AmmianusMT2Transl

AmmianusMT2Transl - 12 The Manners and Customs of the...

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12 The Manners and Customs of the Gauls. 1 Almost all the Gauls are of tall stature, fair and ruddy, terrible for the fierceness of their eyes, fond of quarrelling, and of overbearing insolence. In fact, a whole band of foreigners will be unable to cope with one of them in a fight, if he calls in his wife, stronger than he by far and with flashing eyes; least of all when she swells her neck and gnashes her teeth, and poising her huge white arms, proceeds to rain punches mingled with kicks, like shots discharged by the twisted cords of a catapult. 2 The voices of most of them are formidable and threatening, alike when they are good-natured or angry. But all of them with equal care keep clean and neat, and in those districts, particularly in Aquitania, no man or woman can be seen, be she neverso poor, in soiled and ragged clothing, as elsewhere. 3 All ages are most fit for military service, and the old man marches out on a campaign with a courage equal to that of the man in the prime of life; since his limbs are toughened by cold and constant toil, and he will make light of many formidable dangers. Nor does anyone of them, for dread of the service of Mars, cut off his thumb, as in Italy: 93 there they call such men " murci ," or cowards. 4 It is a race greedy for wine, devising numerous drinks similar to wine, and some among them of the baser sort, with wits dulled by continual drunkenness (which Cato's saying pronounced a voluntary kind of madness) rush about in aimless revels, so that those words seem true which Cicero spoke when defending Fonteius: 94 "The Gauls henceforth will drink wine mixed with water, which they once thought poison." 5 These regions, and especially those bordering on Italy, came gradually and with slight effort under the dominion of Rome; they were first essayed by Fulvius, 95 then undermined in petty battles by Sextius, 96 and finally subdued by Fabius Maximus, 97a on whom the full completion of this business (when he had vanquished the formidable tribe of the Allobroges) 97b conferred that surname. 98 6 Now the whole of Gaul (except where, as the authority of Sallust 99 informs us, it was impassable with marshes), after losses on both sides during ten years of war the dictator Caesar subdued and joined to us in aneverlasting covenant of alliance. I have digressed too far, but I shall at last return to my subject.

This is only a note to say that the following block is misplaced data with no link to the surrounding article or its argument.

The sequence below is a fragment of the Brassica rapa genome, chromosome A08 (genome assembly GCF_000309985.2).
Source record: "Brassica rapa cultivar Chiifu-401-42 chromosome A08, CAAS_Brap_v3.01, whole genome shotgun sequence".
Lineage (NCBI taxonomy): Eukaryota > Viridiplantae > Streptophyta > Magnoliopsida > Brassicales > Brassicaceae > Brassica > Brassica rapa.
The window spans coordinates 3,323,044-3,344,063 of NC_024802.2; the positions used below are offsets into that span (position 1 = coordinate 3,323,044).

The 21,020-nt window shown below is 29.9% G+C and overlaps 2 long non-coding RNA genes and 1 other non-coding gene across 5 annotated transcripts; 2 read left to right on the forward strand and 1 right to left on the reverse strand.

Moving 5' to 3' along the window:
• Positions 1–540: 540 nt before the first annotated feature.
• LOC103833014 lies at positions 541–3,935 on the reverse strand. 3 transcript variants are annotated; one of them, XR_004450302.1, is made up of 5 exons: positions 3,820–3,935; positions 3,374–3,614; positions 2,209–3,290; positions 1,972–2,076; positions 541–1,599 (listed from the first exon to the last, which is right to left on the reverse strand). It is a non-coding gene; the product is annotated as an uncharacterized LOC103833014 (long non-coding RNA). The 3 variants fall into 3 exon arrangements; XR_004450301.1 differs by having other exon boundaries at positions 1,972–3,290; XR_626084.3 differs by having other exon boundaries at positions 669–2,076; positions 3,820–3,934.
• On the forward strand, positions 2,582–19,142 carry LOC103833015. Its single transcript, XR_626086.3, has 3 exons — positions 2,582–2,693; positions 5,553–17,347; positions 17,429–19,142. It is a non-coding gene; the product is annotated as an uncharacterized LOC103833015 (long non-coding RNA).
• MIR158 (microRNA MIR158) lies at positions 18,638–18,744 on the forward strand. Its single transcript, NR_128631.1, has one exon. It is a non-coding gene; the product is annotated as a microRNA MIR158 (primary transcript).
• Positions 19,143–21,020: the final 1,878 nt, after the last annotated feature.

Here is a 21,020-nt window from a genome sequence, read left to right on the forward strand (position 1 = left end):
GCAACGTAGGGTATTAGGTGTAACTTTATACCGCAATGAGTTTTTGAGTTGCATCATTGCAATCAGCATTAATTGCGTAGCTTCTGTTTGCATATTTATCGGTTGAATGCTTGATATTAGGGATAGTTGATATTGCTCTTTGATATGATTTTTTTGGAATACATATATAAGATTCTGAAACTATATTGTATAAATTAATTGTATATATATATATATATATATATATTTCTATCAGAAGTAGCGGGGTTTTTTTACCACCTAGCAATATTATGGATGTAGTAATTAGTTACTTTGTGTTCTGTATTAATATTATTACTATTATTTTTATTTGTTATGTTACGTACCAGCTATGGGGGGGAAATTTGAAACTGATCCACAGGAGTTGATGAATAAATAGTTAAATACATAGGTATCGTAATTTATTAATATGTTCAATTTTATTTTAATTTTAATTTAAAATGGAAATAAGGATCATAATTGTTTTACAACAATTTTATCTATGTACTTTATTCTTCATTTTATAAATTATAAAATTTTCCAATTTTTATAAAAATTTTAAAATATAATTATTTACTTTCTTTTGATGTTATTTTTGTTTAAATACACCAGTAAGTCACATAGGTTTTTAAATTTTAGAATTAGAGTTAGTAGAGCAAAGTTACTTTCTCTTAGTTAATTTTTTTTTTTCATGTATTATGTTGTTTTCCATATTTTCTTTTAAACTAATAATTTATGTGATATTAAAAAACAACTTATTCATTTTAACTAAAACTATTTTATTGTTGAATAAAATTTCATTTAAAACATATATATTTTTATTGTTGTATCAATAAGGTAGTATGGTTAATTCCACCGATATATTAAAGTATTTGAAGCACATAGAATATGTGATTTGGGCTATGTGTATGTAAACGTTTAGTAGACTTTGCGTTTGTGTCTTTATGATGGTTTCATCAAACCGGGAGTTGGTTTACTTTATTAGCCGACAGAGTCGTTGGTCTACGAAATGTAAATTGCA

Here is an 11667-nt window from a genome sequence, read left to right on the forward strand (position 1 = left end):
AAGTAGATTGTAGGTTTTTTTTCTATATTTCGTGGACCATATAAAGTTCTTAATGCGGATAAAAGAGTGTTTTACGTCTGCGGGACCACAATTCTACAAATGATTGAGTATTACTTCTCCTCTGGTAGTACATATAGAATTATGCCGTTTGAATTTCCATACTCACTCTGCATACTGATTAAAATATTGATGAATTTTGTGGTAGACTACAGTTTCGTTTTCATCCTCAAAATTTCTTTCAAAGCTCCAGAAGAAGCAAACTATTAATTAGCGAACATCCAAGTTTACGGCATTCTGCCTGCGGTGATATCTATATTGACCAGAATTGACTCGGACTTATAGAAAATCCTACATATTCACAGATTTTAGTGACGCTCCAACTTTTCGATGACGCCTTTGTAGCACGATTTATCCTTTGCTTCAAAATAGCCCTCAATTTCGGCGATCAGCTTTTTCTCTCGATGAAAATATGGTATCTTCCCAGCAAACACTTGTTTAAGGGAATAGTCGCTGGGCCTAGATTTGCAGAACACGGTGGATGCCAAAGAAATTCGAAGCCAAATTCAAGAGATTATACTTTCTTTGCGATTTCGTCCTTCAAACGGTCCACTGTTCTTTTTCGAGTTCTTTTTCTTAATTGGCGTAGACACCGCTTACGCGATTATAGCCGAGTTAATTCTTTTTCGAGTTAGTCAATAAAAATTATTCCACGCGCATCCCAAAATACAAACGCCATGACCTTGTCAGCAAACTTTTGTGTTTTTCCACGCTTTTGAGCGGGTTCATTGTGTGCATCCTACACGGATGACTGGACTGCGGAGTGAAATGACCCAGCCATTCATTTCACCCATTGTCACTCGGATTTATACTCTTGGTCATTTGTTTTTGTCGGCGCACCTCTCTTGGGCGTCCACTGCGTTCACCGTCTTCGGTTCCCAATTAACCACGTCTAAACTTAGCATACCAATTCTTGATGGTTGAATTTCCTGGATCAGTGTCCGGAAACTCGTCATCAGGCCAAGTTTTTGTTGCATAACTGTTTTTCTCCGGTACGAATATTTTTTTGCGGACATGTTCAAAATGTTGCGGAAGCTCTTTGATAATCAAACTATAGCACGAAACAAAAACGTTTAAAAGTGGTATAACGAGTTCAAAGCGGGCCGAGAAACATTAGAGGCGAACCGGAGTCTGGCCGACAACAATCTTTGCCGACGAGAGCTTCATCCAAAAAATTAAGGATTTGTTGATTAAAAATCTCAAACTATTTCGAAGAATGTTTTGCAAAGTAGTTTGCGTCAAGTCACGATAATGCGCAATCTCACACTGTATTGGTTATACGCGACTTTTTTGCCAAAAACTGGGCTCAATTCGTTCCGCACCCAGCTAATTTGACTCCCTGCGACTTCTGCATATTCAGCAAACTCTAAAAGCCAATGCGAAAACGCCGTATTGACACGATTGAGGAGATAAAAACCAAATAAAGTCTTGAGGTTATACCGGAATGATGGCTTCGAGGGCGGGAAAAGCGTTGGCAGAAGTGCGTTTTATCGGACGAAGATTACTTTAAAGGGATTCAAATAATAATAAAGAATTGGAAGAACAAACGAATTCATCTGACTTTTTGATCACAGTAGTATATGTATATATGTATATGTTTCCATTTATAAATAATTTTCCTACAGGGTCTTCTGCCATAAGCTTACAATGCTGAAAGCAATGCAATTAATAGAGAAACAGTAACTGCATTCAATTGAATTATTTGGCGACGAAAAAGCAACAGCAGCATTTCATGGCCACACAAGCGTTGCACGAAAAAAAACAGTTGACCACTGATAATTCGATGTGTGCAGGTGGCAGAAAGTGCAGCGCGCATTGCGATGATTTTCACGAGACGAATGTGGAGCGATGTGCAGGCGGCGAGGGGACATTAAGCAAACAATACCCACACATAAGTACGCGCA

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18.6 20 There was at that time in Corduene, 38 which was subject to the Persian power, a satrap called Jovinianus on Roman soil, a youth who had secret sympathy with us for the reason that, having been detained in Syria as a hostage and allured by the charm of liberal studies, he felt a burning desire to return to our country. 21 To him I was sent with a centurion of tried loyalty, for the purpose of getting better informed of what was going on; and I reached him over pathless mountains and through steep defiles. After he had seen and recognized me, and received me cordially, I confided to him alone the reason for my presence. Thereupon with one silent
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AmmianusMT2Transl - 12 The Manners and Customs of the...

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